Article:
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Essay/Term paper: Norman mclean"s a river runs through it

Essay, term paper, research paper:  English Composition

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Norman Mclean"s A River Runs Through It explores many feelings and

experiences of one "turn of the century" family in Missoula, Montana.

In both the movie, directed by Robert Redford, and the original work of

fiction we follow the Mcleans through their joys and sorrows. However,

the names of the characters and places are not purely coincidental.

These are the same people and places known by Norman Mclean as he was

growing up. In a sense, A River Runs Through It is Mclean"s

autobiography. Although these autobiographical influences are quite

evident throughout the course of the story they have deeper roots in the

later life of the author as he copes with his life"s hardships.

The characters in the movie and book are taken straight from Mclean"s

life. From the hard working, soft centered, minister father, to the

drunken, "down on his luck", brother-in-law, Neil. The character of

Paul appears the be the most true to life member of Norman"s family.

The audience quickly becomes familiar with Paul and his quick-tempered,

always ready for anything attitude. This is evident in the beginning of

the story with Paul"s frequent phrase "...with a bet on the to make

things interesting (Mclean 6)." "It was almost funny and sometimes not

so funny to see a boy always wanting to bet on himself and almost sure

to win (Mclean 5)." Unlike Norman who was rigorously home schooled

every morning, while Paul seemed to escape this torment. The boys

would spend their afternoons frolicking in the woods and fishing the Big

Blackfoot River. The differences that developed between Paul"s and

Norman"s fishing styles become evident in the published versions of

Mclean"s life as well as his real life. Norman followed the traditional

style taught by their preacher-father, ten and two in a four -count

rhythm, like a metronome.

The four-count rhythm, of course, is functional. The one count takes

the line, leader, and fly off the water; the two count tosses them

seemingly straight into the sky; the three count was my father"s way of

saying that at the top the leader and fly have to be given a little beat

of time to get behind the line as it is starting forward; the four count

means put on the power and throw the line into the rod until you reach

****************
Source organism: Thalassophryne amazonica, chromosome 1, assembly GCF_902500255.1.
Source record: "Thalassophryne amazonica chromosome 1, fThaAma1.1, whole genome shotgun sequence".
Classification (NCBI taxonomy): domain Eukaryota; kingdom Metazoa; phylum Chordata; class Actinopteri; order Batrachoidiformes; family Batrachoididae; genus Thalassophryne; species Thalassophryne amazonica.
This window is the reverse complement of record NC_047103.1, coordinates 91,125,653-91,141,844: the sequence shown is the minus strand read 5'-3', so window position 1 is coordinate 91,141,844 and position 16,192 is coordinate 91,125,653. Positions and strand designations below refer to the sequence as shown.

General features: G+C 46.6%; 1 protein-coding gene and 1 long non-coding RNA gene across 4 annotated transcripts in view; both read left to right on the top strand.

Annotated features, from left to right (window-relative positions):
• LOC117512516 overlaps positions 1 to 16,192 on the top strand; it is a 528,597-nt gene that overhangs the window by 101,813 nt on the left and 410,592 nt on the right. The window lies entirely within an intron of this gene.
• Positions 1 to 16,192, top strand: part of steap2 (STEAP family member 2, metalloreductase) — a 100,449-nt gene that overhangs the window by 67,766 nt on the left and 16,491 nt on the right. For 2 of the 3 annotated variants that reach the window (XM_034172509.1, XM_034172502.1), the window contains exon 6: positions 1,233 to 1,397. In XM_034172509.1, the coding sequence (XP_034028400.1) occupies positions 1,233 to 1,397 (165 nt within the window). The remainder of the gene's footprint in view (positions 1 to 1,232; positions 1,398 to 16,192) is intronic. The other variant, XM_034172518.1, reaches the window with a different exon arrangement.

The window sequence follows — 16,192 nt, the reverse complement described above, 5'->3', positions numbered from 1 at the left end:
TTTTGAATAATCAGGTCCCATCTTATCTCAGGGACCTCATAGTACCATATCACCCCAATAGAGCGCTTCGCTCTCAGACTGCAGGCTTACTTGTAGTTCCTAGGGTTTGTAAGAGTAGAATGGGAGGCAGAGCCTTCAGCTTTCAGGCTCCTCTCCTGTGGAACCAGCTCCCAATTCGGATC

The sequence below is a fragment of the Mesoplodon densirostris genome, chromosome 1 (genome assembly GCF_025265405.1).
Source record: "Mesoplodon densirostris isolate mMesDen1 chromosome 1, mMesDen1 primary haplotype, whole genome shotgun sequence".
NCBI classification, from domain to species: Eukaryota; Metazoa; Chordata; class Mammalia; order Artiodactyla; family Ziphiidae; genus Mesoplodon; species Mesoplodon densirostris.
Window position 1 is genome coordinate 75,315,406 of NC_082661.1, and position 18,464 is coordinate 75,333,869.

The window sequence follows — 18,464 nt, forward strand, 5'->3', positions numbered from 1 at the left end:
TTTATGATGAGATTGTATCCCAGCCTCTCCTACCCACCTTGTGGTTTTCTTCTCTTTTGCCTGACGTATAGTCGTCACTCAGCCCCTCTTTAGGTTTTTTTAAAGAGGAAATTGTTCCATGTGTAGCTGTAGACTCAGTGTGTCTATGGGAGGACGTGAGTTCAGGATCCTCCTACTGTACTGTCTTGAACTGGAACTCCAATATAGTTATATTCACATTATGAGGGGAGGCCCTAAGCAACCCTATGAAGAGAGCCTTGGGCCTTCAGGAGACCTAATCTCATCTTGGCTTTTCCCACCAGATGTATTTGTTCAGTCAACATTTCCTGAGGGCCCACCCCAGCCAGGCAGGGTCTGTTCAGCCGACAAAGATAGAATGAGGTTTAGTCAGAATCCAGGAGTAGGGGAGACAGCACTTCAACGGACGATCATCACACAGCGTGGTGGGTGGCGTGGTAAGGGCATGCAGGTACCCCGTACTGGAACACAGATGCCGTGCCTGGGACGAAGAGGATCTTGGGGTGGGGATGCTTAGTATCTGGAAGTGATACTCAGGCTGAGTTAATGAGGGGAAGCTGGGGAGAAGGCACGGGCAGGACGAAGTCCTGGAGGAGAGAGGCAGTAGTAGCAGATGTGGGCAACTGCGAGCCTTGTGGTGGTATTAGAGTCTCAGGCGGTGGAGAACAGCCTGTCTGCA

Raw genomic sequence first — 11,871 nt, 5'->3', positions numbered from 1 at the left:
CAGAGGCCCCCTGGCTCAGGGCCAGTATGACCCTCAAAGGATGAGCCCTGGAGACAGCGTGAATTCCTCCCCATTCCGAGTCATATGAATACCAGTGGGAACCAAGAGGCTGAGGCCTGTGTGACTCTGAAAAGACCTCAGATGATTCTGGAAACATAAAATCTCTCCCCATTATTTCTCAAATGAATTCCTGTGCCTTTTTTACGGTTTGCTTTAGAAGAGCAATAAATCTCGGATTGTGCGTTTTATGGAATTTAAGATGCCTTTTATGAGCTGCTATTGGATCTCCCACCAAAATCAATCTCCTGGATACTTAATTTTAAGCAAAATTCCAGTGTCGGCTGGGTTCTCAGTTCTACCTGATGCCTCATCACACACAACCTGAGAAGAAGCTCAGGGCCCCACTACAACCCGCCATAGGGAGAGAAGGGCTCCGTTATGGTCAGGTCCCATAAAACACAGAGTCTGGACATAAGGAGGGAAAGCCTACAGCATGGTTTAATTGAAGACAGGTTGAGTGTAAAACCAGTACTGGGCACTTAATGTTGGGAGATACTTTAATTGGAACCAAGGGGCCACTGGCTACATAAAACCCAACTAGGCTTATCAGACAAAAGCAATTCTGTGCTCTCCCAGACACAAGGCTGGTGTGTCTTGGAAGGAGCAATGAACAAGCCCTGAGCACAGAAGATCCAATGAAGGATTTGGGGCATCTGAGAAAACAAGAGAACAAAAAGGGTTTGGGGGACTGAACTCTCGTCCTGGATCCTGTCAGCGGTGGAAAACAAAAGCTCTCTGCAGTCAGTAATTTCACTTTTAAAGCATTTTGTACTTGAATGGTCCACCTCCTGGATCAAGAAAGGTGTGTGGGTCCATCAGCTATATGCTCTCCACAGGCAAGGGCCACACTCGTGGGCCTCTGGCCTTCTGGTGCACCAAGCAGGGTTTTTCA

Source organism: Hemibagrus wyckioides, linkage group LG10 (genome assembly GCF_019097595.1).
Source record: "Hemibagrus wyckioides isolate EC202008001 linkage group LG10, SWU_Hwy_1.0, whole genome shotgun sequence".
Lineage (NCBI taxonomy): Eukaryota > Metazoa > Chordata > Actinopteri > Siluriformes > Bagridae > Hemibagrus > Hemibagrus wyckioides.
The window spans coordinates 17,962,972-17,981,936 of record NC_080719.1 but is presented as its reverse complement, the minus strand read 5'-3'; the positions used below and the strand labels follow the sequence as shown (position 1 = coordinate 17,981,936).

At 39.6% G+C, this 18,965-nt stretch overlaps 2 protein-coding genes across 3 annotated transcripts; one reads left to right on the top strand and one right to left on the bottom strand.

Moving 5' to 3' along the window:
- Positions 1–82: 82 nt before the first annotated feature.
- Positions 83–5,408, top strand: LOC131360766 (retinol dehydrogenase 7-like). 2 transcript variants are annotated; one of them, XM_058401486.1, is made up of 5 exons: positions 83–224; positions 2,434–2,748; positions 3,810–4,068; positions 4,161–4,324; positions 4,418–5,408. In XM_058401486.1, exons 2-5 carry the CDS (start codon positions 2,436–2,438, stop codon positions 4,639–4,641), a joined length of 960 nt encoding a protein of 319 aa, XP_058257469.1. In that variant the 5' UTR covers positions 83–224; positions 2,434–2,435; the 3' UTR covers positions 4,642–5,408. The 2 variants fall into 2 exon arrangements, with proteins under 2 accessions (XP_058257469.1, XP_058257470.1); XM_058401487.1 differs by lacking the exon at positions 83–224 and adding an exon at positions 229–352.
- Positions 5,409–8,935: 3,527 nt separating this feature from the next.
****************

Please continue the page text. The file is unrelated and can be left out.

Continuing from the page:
ten o"clock-then check-cast, let the fly and leader get ahead of the

line, and coast to a soft and perfect landing (Mclean 4).

Paul, on the other hand, was less controlled by their father. Therefore

he was able to develop his own style of casting. This new technique in

which he dubbed "shadow casting" was able to draw the fish to the

surface using only the shadow of the fly. "...That the fish are alerted

by the shadows of flies passing over the water by the first casts, so

hit the fly the moment it touches the water (Mclean 21)." Among other

things, Paul was also grew up with a bit of gambling and drinking streak

in him. Paul"s habits did not just exist in the book, these

characteristics of Paul were carried over from Norman"s real life

experiences with his brother. "...Paul lived mostly by instinct and

bravado, learning early on to gamble, drink and fight (Eastman 54)."

Paul"s tendancies of to get into the high stakes poker games without a

clear head and then try to fight his way out of debt was what eventually

leads to his demise; both in real life and in A River Runs Through it.

Although the documentation of Norman Mclean"s life is very similar to

his real life, there are some subtle differences that exist. In the

wide screen version of A River Runs Through It, directed by Robert

Redford, the middle part of the movie is taken up with Norman"s courting

of Jessie, his real life wife. This is different from the book because

as the book progresses, Norman is already married to Jessie. One other

difference between the movie and the author"s real life is a small scene

in which the Mclean boys "borrow" a rowboat and run the rapids of a